Location: Logan River from Rathdowney to mouth, south to near Southport; west to Boonah and slopes of the Dividing Range. Not to be confused with the Jukambal of the New England tableland. Note that the Jagara territory included the area near Cleveland along the Brisbane River. One horde, the Tjipara, claimed country as far north as Sandgate and the mouth of Pine River, an area otherwise said to belong to the Undanbi people. Seven or more hordes are recorded in the Winterbotham MS, one name given is Biri:n, and there is a suggestion that the Kitabal of northern New South Wales and the Jagara are only large hordes of this tribe with some differences of dialect. Kitabal men in 1938, however, supplied data that seem to indicate the Kitabal were distinct. It should be noticed that names of many tribes in northern New South Wales have the suffix -bal. This has been inferred to be a hordal suffix like -bara and -bura terms of southern Queensland but is probably not correct. Some aborigines stress the last syllable of the name i.e. ['Ju-kam'be]. Jampal is a valid alternative name. This has no known relationship with the Jambina (Jampa:l) of Logan Creek in central Queensland.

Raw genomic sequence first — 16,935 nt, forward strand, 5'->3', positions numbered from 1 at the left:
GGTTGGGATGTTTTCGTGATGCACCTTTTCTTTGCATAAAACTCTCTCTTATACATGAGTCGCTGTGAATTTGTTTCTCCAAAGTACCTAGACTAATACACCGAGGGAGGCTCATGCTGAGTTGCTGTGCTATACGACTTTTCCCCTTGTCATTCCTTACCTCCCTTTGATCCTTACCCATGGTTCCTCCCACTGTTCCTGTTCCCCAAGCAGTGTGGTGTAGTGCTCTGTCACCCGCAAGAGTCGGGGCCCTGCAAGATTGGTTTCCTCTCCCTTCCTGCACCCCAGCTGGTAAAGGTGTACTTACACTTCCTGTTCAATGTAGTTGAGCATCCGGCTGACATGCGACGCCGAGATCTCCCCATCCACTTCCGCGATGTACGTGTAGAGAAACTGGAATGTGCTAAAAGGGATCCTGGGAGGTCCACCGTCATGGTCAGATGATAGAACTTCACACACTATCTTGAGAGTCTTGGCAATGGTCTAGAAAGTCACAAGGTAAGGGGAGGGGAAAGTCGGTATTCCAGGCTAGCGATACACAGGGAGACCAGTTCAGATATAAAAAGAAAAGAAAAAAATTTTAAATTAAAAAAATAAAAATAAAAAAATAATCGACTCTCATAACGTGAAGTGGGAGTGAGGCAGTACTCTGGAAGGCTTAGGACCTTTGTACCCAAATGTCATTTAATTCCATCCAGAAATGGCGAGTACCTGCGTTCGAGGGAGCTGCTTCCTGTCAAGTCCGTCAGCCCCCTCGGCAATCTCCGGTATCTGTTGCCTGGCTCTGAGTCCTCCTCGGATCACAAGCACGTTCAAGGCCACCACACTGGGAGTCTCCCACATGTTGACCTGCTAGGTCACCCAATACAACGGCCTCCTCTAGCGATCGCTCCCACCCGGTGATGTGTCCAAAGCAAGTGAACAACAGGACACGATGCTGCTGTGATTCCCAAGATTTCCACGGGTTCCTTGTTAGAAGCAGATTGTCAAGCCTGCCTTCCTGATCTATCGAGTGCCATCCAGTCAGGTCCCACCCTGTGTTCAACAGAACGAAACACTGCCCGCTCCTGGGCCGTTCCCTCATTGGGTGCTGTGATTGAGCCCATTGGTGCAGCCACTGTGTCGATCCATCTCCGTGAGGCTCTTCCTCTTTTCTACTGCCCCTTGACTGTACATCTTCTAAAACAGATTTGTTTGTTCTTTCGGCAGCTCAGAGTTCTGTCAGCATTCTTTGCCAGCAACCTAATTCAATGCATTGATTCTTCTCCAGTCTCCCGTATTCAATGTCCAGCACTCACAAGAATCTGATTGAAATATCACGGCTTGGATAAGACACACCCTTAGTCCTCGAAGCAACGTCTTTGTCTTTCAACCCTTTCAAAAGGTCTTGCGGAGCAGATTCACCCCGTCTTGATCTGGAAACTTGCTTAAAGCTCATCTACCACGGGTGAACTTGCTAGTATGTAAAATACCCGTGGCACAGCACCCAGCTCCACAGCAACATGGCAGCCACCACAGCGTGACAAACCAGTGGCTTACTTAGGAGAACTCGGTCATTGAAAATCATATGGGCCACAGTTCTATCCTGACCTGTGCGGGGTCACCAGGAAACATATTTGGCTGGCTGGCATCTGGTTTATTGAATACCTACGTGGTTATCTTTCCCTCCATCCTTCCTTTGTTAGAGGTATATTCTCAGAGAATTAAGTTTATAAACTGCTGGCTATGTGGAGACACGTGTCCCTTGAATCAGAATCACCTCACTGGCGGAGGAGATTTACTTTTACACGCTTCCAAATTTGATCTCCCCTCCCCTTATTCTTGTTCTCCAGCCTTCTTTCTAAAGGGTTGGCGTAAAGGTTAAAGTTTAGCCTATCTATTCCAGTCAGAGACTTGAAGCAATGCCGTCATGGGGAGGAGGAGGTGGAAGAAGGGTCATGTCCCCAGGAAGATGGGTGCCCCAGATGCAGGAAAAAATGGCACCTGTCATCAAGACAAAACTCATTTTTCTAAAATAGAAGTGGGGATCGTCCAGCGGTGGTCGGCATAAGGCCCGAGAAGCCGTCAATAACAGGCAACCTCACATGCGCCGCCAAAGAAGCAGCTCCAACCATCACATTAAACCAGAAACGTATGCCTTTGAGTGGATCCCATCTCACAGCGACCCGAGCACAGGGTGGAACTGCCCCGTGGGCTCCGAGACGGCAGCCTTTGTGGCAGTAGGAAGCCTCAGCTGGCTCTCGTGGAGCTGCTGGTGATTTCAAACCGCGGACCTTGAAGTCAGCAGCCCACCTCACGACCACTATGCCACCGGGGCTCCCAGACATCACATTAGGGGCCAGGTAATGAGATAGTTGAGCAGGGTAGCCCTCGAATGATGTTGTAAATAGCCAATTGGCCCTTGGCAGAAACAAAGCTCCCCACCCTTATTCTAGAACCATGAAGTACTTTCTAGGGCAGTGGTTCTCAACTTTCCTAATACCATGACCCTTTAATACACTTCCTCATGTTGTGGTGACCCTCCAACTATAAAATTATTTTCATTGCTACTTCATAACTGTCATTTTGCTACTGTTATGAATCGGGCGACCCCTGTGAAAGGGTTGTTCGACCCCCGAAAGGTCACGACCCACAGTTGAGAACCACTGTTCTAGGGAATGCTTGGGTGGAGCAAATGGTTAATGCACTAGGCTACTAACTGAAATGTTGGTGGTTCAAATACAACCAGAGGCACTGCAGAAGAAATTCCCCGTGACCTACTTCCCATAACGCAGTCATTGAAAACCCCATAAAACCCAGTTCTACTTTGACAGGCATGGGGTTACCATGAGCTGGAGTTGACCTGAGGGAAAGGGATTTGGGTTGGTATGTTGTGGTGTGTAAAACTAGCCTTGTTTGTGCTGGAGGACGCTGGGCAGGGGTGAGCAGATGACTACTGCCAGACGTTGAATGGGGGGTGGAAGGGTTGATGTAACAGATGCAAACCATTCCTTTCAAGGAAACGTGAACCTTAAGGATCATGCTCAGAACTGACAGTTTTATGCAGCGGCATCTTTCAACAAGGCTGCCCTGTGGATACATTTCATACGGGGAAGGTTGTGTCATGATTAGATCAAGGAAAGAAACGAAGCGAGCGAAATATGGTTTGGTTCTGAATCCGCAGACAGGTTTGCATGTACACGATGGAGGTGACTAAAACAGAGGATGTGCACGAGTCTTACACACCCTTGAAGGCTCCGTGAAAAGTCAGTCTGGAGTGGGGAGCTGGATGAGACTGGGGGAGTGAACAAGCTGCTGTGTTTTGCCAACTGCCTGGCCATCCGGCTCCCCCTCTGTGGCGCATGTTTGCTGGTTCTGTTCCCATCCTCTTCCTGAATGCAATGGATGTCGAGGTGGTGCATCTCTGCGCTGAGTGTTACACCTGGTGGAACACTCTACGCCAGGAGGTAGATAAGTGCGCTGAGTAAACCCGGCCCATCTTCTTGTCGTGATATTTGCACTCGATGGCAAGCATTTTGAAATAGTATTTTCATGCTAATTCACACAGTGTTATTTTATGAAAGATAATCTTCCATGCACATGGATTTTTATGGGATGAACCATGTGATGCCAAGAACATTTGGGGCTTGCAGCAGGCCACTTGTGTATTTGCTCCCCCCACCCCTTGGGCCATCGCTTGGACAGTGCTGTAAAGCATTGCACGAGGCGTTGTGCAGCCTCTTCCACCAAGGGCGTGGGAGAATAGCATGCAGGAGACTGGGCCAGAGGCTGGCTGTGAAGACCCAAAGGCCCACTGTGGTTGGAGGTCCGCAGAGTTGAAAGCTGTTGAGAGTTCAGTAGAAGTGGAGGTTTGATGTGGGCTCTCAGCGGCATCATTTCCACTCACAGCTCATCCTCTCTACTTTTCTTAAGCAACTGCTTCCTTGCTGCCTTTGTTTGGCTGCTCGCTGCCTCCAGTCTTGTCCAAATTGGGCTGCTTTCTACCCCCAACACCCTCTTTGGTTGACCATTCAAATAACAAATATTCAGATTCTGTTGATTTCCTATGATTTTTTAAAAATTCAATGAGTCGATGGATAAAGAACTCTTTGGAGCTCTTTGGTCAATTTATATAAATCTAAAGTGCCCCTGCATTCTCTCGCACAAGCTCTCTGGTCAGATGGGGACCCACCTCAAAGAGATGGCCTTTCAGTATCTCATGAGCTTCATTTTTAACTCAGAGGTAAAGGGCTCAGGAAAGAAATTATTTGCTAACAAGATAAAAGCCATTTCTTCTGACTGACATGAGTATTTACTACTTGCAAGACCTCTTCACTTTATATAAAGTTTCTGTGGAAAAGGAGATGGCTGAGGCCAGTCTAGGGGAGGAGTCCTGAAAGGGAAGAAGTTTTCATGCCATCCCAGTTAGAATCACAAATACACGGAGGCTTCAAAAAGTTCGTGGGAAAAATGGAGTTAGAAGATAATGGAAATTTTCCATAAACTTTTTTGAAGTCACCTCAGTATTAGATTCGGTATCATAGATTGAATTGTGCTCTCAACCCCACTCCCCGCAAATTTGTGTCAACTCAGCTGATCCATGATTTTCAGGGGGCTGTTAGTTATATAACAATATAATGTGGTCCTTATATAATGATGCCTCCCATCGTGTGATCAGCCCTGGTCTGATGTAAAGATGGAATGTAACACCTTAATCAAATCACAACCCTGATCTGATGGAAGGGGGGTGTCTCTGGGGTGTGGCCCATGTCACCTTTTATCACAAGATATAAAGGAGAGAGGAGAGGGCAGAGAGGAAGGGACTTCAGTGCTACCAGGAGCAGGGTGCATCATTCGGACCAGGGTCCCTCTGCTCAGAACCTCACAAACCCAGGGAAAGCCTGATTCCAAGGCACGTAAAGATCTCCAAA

Co-ordinates: 153°0'E x 27°55'S
Area: 1,200 sq. m. (3,100 sq. km.)
References: ibson in Fison and Howitt, 1880; Gibson in Howitt, 1884; Howitt, 1884, 1888, 1904; Prior, Landsborough and White, and O'Connor in Curr, 1887; Meston, 1892; Lauterer, 1896, 1897; Small, 1898; Dutton, 1904; Mathews, 1909 (Gr. 6479); Radcliffe-Brown, 1931; Tindale, 1940; Winterbotham, 1956 MS; Sharpe, 1969.
Alternative Names: Jukam (['juka] = no), Yukum, Yögum, Yuggum, Yoocum, Jugambeir, Yugambir, Yugumbir, Tjipara (horde near Brisbane), Chipara, Chepara, Tjapera, Yoocumbah.